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Towards a UX Strategy for GNOME (Part 4)

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GNOME

This post is part of my blog series on GNOME UX strategy. The other parts in the series covered background research and analysis for the strategy, then outlined some high-level goals and principles, followed by an outline of recent design work which fits within the strategy. This can all be thought of as answering “what” and “why” questions: what should GNOME be doing, and why?

In this, the final post in the series, I’m turning to the question of “how”: how can the GNOME project can deliver all this? For me, this how question is just as important as the what and the why. Having an effective strategy means nothing if we can’t successfully deliver it.

This post is primarily about design and development process. I’m going to draw on my experiences working on the GNOME project, as well as methodologies from the wider software industry, and recent experiments that have taken place in the GNOME project. Agile is clearly present, but it’s just one element, and has necessarily been adapted to an upstream, open source context.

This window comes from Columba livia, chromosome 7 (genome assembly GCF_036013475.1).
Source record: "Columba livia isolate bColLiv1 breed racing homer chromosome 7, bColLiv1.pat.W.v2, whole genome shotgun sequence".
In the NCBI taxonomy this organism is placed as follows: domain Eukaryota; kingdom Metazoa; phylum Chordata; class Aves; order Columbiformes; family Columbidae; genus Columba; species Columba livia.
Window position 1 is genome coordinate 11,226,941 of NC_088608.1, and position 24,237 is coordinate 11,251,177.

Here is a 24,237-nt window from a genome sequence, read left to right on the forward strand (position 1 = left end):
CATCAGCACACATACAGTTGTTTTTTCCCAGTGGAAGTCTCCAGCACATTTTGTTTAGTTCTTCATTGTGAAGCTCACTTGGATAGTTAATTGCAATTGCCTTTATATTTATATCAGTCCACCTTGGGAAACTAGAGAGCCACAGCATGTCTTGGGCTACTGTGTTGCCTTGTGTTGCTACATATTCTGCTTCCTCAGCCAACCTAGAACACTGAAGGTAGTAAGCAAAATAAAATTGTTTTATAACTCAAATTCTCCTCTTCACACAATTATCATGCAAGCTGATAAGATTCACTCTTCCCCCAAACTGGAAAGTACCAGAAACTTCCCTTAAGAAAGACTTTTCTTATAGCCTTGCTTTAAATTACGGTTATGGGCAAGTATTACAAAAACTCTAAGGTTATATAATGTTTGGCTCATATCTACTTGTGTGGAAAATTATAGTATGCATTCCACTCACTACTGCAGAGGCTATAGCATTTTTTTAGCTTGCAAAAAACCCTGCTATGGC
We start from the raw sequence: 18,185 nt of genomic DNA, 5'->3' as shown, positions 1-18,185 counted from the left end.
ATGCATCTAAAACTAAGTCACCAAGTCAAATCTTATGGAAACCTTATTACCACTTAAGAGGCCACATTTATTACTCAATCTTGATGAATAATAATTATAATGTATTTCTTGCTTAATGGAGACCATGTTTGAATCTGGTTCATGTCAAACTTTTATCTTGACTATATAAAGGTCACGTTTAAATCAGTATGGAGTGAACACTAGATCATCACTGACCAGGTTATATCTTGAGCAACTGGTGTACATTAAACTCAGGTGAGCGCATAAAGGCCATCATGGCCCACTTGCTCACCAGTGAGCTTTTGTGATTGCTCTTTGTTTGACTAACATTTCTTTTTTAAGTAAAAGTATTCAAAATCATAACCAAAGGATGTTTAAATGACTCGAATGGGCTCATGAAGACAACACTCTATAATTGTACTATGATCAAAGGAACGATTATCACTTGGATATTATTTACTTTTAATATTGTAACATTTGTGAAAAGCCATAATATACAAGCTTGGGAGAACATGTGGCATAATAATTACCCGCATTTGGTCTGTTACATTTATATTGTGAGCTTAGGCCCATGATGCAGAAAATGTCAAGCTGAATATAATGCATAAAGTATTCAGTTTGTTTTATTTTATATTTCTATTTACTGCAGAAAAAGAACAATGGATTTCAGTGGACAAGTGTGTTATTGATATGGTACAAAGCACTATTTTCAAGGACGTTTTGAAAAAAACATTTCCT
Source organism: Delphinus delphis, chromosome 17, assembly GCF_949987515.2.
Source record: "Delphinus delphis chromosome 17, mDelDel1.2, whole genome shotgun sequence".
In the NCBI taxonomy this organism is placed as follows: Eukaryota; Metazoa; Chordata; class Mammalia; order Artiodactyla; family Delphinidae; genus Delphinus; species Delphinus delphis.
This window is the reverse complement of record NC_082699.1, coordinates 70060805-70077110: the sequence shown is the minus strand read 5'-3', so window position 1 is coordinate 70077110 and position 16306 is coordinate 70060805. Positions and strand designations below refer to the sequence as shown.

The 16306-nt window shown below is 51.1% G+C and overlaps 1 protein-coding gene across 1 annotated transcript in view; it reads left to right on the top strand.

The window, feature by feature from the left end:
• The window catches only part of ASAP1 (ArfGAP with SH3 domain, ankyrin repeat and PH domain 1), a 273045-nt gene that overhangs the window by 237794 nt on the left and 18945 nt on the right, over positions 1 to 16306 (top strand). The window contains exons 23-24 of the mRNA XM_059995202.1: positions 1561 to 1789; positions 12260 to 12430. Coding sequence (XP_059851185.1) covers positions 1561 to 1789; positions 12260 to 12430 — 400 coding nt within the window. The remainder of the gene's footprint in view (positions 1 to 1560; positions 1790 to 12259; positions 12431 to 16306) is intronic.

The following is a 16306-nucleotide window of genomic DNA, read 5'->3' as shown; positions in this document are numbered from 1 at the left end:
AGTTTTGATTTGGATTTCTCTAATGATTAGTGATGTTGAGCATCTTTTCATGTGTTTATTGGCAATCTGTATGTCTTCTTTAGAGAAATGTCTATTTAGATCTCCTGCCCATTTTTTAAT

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[libre-riscv-dev] power pc

So as you know, the RISCV Foundation is seriously impeding progress. There
is huge momentum around RISCV itself, however as far as open *innovation*
is concerned, the sheer arrogance of the Foundation in failing to respect
the combination of Libre goals and business objectives has us completely
isolated from key critical resources such as the closed secret lists and
wiki.

We cannot even get access to documentation explaining how to propose new
extensions.

I have been considering for some time to reach out to MIPS and PowerPC.
Yesterday I wrote to the OpenPower Foundation and was really surprised and
delighted to hear back from Hugh Blemings, whom I worked with over 20 years
ago.

I outlined some conditions (no NDAs, open mailing lists, use of
Certification Marks and Compliance Suites) and he replied back that this
was pretty much along the lines of what they were planning.

I will have a chat with him some time, in the meantime I found the spec:

https://openpowerfoundation.org/?resource_lib=power-isa-version-3-0

It is eeenooormous, however Hugh reassures me that they want to break it
into sections.

Why would we even consider this?

The lesson from RISCV is really clear: if the ISA is set up as a cartel,
Libre innovation is not welcome.

If we had a goal to just *implement* a *pre existing* Extension, there
would be no problem.

It is the fact that we wish to implement entirely new extensions, for CPU
and GPU *and* VPU purposes, but not as a separate processor (which would be
classified as "custom") that is the "problem".

So starting at page 1146, we need to work out how to shoe horn a ton of
stuff into the ISA, as well as fit 16 bit compressed in as well.

L.
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